Making the Grade: Mock-Up Testing Helps Ensure a Quality Project

By Ellen Rogers

Mock-up testing serves a distinct and important purpose: validating that the glazing systems will perform the way they’re designed. Not all mock-ups are the same, however. “There’s lab testing and mock-up testing and then there’s field testing,” says Mark Baker, president of IBA Consultants Inc. in Miami. “People often think they’re the same, but it’s important to highlight the fact that mock-up testing in the lab is to validate the design of the glazing or cladding system. You’re establishing that the designed-as-intended system is capable of meeting certain performance levels—air, water, structural—and that can get deeper and deeper.”

Jobsite testing, Baker says, validates the workmanship of the assembled and installed glazing products and field work.

“Some people think they don’t need one if they’re doing the other, but these tests have two very distinct and important roles.”

John Runkle, vice president of building science solutions/building and construction, with Intertek, adds, “From a quality assurance perspective, it’s hard to point to another step that’s more important than a tested mock-up. There are other important steps, but a tested mock-up is the first time to really evaluate the true performance of a project that’s specified, designed and installed by the actual technicians working on the project, using the material specified.”

He continues, “A performance mock-up should simulate the actual as-built building as much as possible; you don’t want to introduce conditions that don’t exist in real life … You also want to try and include as many systems as you can. Roof, foundation, façade, etc. … you want to have as many of those interfaces on the mock-up.”

When to Do a Mock-Up

While some types of testing can occur during construction, performance mockups are done before that begins.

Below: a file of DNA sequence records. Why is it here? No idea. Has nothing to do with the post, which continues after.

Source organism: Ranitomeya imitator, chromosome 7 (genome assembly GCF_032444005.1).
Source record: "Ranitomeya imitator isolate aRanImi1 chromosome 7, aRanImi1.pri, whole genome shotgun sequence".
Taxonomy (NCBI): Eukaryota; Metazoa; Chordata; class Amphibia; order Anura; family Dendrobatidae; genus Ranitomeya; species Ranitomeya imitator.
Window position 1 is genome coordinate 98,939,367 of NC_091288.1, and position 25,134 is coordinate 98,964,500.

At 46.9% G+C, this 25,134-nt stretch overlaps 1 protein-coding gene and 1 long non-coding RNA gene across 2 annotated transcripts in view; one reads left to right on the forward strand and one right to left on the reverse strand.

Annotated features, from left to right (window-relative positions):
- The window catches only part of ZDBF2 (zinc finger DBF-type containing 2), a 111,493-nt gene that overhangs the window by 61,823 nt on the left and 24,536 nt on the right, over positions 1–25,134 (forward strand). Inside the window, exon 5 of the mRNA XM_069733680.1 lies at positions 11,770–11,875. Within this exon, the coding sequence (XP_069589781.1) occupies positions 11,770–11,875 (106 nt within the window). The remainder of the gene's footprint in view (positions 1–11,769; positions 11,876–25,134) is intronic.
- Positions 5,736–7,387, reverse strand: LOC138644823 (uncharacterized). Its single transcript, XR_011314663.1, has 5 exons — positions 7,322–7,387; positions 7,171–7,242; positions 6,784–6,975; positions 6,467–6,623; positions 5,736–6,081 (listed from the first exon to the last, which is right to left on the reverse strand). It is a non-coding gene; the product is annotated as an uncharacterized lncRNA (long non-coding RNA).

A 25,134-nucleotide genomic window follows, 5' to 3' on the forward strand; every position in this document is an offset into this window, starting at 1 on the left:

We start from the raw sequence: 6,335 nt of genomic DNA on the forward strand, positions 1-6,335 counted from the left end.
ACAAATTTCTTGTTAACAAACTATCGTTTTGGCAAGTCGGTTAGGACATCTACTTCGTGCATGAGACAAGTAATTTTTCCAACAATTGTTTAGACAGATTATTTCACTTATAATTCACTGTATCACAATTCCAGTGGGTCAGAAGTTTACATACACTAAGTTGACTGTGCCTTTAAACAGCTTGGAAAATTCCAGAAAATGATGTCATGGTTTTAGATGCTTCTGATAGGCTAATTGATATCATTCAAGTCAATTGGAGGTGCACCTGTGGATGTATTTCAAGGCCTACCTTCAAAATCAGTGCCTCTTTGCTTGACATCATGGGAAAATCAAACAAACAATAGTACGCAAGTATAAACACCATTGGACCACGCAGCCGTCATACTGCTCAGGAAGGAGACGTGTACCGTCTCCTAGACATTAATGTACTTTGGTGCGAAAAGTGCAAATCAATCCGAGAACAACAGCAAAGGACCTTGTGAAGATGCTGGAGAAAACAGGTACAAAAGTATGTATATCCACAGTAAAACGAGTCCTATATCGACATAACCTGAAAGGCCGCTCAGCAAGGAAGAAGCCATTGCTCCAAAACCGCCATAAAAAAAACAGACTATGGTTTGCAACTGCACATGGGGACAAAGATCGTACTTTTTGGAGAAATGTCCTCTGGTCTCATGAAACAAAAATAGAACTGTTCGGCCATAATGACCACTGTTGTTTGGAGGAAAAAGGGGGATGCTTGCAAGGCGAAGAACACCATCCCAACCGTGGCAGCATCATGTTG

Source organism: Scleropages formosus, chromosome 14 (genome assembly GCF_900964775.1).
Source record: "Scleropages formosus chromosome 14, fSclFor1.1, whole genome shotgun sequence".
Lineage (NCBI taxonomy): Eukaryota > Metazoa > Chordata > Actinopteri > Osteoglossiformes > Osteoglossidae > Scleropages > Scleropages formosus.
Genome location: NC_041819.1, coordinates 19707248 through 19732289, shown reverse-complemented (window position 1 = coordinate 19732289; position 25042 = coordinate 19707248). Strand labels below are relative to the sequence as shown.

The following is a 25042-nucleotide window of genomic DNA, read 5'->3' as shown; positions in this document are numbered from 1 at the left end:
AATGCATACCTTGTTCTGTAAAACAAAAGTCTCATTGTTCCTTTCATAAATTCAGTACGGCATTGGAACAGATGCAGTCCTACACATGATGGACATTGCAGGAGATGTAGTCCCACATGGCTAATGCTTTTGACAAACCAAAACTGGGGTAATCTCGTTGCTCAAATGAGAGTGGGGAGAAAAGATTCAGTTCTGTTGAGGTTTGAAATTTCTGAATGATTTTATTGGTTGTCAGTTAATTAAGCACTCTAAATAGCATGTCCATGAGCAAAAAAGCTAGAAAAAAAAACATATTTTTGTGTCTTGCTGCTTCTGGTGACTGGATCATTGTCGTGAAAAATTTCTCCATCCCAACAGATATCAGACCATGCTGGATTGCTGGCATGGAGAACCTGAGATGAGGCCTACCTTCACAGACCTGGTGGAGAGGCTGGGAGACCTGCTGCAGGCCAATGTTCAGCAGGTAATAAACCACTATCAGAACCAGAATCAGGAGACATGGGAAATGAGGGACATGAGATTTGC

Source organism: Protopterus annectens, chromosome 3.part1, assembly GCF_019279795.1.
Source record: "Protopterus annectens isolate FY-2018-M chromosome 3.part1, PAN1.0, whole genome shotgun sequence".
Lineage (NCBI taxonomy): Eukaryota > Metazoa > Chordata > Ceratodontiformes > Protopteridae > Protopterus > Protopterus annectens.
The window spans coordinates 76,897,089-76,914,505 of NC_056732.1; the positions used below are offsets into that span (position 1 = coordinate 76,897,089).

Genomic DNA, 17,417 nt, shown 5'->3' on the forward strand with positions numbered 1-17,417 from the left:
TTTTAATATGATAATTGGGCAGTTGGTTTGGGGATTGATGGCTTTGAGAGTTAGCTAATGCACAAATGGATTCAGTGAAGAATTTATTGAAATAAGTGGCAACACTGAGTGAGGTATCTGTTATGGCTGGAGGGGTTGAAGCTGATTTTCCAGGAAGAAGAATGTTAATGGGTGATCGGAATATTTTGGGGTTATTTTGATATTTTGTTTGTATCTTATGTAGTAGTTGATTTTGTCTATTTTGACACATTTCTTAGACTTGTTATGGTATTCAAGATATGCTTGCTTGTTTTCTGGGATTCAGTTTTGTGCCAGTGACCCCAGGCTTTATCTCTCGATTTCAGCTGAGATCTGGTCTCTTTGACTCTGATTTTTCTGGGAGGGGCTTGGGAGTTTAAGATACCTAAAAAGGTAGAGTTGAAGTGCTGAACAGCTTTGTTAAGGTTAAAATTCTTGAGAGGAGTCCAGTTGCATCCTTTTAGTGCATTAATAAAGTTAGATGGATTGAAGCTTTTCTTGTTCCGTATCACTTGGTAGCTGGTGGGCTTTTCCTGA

“Sometimes the owner will require it, especially on high-end healthcare, institutional or university projects,” says Tony Cinnamon, associate principal at Wiss, Janey, Elstner in Chicago. “Architects will often define in the spec what test procedures [they want] for that mock-up. Air, water, structural—those are baseline, but then you can get into vertical and horizontal movement, thermal testing, dynamic water testing, etc., and all of that is typically in the spec.”

It wasn’t that long ago that mock-ups were mostly done on high-end, custom
jobs. That’s changed a lot.

“They aren’t necessarily just for $100 million projects; we also see them on $15-20 million projects,” says Runkle.

Baker adds that full-scale mock-up testing is critical on custom systems that have never been manufactured or built.

“If it’s a one-of-kind system, it’s absolutely critical that performance testing is done, because that will confirm the system is capable of meeting the required criteria. It’s necessary and worth the investment,” he says.

On the other hand, Baker says that mass produced/off-the-shelf systems have already been tested and validated. He adds, though, that as manufacturers refine their systems over time and material changes are made then they would require a mock-up.

There’s also an exception to the rule. “If a typical system will be used in a unique or complicated way, we sometimes will recommend a mock-up,” says Baker.

Visual Mock-Ups

Some projects may also call for a visual mock-up. According to Cinnamon, a mockup that’s for visual purposes only is infrequent.

“There are a few cases in larger projects where there will be a separate visual mockup, and a lot of times that’s for the glass,” says Cinnamon. “Color-wise, you can see if there are any issues and how it will look together. These are done early on in the project.” He says the visual mock-up can also establish glass flatness, such as roller-wave distortion, anisotropy, etc.

Design Assurance

Performance mock-ups are an essential step to ensuring the building will perform as it’s intended, and can help save both time and money. However, in some cases mock-ups will be value-engineered out.

“We tell our clients [having a mock-up is] in their best interest because it can solve a lot of problems later on,” Cinnamon says. “This is not where you want to cut costs.”

“Embrace the concept, because if a design is flawed, the sooner you find out the better you can save money and cause less headaches,” adds Baker.

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